This is Peppertree Lane, a charming, historic building in North Laguna that houses a small number of shops and restaurants. According to records, the building was constructed around this majestic pepper tree in 1934 and acquired its New Orleans style in 1976. Troy and I lingered for a while here, sitting on one of the benches, soaking up the ambiance, imagining that someone on the second floor is practicing voodoo magic!

Does anybody else take their inner artist out on dates? What do you do? Do share!

Peppertree Lane, 450 South Coast Highway, Laguna Beach, CA 92651

A Mini Journal Project

A Mini Journal Project

I found this small, unused, Arabic datebook in a used bookstore which I thought would be great reworked into a new handmade journal. The pages were 4.75 x 4.25 in. and made of cover-weight kraft paper, half-lined and half-illustrated. The lined half, I thought, is perfect for journaling, and the illustrated half provides space to play and be more creative with the journal pages.

Creating the Signatures

I started the project by tearing all the pages from the datebook, folding them in half, and sewing along the center in groups of 3’s to create the signatures. So now each half of an original page becomes one full page, with each lined half becoming a full page and each illustrated half becoming another full page.

The datebook had enough pages to make at least 60 signatures. I decided to divide these signatures to make 20 mini pocket journals. Each journal will contain 3 signatures for a total of 36 pages.


To make the journals fun and interesting, I decided to fill each illustrated page with a mini collage, taking this opportunity to use up my seemingly endless collection of small paper scraps. (Yes, I’m one of those who saves every bit of paper scraps. I’m sure most of you can relate.)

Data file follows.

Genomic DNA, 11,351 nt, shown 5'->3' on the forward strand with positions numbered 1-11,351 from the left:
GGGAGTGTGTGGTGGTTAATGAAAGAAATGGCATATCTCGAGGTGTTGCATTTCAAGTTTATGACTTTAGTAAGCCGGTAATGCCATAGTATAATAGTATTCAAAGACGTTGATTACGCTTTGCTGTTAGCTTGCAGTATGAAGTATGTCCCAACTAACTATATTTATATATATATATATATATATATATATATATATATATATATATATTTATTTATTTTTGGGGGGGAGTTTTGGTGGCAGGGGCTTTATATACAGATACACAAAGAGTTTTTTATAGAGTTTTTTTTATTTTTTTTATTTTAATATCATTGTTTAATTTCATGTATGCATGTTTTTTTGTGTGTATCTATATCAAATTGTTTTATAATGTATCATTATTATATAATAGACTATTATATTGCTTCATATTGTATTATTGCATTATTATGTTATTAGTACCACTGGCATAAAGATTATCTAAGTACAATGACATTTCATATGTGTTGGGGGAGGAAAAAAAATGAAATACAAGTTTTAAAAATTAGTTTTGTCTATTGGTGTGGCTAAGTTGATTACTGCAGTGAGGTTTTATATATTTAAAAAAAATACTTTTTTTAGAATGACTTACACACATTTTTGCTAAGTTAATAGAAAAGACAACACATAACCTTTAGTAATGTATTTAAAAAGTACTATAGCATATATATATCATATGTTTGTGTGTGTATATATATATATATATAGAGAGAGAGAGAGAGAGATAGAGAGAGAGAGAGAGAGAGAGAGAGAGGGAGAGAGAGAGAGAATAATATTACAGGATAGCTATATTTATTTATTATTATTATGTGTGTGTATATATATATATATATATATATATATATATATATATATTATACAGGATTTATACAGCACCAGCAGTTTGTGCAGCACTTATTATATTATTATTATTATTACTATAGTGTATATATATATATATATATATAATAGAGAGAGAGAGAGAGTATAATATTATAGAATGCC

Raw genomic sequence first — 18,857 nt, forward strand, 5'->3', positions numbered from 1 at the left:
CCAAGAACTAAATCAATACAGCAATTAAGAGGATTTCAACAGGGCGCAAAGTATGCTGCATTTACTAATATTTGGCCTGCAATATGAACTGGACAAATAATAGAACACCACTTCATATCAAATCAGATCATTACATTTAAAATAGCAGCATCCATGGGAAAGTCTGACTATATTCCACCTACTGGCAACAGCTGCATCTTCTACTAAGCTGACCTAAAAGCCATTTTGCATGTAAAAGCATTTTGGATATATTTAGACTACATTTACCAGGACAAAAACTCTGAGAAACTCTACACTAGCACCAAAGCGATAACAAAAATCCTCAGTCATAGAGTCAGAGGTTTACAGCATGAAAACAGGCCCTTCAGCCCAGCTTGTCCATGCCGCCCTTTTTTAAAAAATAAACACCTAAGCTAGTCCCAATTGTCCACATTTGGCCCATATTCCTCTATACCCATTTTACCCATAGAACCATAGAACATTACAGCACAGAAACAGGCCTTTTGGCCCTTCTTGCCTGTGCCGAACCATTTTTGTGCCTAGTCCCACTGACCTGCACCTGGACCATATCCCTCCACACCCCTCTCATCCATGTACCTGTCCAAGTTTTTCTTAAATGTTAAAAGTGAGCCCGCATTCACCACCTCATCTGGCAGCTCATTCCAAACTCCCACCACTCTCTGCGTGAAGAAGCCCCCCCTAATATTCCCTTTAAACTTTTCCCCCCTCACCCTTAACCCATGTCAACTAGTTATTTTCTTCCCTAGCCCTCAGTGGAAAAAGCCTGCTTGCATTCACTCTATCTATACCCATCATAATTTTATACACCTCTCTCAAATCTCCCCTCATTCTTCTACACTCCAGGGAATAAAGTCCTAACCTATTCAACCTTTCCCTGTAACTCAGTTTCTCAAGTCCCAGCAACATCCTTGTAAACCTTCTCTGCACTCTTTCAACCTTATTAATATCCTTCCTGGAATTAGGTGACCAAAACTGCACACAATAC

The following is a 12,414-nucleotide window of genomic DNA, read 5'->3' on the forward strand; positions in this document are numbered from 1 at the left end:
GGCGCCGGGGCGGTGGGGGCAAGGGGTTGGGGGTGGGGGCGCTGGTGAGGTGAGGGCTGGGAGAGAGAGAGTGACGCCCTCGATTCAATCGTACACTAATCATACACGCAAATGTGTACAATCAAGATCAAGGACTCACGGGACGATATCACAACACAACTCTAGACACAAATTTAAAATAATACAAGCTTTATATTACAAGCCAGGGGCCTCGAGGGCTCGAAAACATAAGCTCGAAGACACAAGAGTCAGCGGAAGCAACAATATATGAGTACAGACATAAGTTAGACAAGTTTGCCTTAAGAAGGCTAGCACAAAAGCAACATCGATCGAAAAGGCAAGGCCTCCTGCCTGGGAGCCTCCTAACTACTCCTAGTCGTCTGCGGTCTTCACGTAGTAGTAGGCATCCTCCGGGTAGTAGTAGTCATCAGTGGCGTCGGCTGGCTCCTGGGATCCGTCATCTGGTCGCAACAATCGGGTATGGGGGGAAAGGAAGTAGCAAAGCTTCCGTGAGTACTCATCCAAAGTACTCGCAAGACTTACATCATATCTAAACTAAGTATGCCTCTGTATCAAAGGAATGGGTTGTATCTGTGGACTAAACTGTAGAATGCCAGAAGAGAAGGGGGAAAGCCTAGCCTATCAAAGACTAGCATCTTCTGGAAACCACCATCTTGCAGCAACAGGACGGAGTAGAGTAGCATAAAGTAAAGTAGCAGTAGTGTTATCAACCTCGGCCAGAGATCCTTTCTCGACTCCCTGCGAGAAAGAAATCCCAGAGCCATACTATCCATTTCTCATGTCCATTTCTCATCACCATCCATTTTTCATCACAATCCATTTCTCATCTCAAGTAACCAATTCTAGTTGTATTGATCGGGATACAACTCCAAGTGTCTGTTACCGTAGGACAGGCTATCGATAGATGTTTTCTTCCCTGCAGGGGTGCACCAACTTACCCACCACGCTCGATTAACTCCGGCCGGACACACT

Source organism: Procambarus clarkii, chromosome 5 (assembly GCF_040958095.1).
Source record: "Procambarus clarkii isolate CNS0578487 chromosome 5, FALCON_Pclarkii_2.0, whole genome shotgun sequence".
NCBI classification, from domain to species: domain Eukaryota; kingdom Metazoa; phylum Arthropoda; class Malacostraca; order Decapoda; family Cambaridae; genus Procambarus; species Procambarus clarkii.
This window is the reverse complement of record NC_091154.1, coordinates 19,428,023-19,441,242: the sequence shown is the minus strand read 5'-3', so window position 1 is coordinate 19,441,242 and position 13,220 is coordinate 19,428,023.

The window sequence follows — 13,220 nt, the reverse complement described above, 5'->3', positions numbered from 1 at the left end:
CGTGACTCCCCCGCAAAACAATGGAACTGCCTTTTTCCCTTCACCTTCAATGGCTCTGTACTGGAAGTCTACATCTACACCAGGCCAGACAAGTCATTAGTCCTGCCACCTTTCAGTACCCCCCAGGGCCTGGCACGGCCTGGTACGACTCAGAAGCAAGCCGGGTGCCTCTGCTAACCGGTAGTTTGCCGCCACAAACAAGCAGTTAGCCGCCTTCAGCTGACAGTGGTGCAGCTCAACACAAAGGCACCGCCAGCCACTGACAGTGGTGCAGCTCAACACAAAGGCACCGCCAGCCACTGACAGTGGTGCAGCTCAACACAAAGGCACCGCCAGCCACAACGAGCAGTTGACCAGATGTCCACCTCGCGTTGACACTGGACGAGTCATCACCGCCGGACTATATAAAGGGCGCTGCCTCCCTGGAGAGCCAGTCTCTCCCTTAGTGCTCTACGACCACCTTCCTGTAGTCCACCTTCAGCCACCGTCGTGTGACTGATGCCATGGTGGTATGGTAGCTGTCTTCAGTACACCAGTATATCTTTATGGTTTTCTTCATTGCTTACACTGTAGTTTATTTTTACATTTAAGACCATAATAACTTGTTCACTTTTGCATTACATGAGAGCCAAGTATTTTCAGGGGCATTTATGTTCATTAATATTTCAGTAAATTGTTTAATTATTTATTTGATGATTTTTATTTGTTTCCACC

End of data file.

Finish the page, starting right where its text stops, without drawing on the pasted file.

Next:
I wanted a focal point for each collage, and, when I was deciding what to use, these manga cutouts that I like to collect came to mind. You see, I like buying used manga books so I can cut out the images and use them in my personal journals. I find this a fun and easy way to add visual context to some of my journals that are otherwise simple diary entries. I keep a handful of these manga images in a tin container. These are tiny cutouts, and so I thought they would be perfect for my mini collages. The manga images I ended up using in this project are from Hidamari Sketch by Aoki Ume. Her character drawings are super adorable and the plot of the manga is interesting as well. It’s about the everyday life of a group of students who go to an art school and live in the same apartment building.

So with my manga cutouts and a bin full of small paper scraps, I went to town creating the mini collages. When I was done, I had made 360 unique pieces to fill up all 20 journals!

mini collages for mini journals
mini collages for mini journals

CREATING THE Journal Covers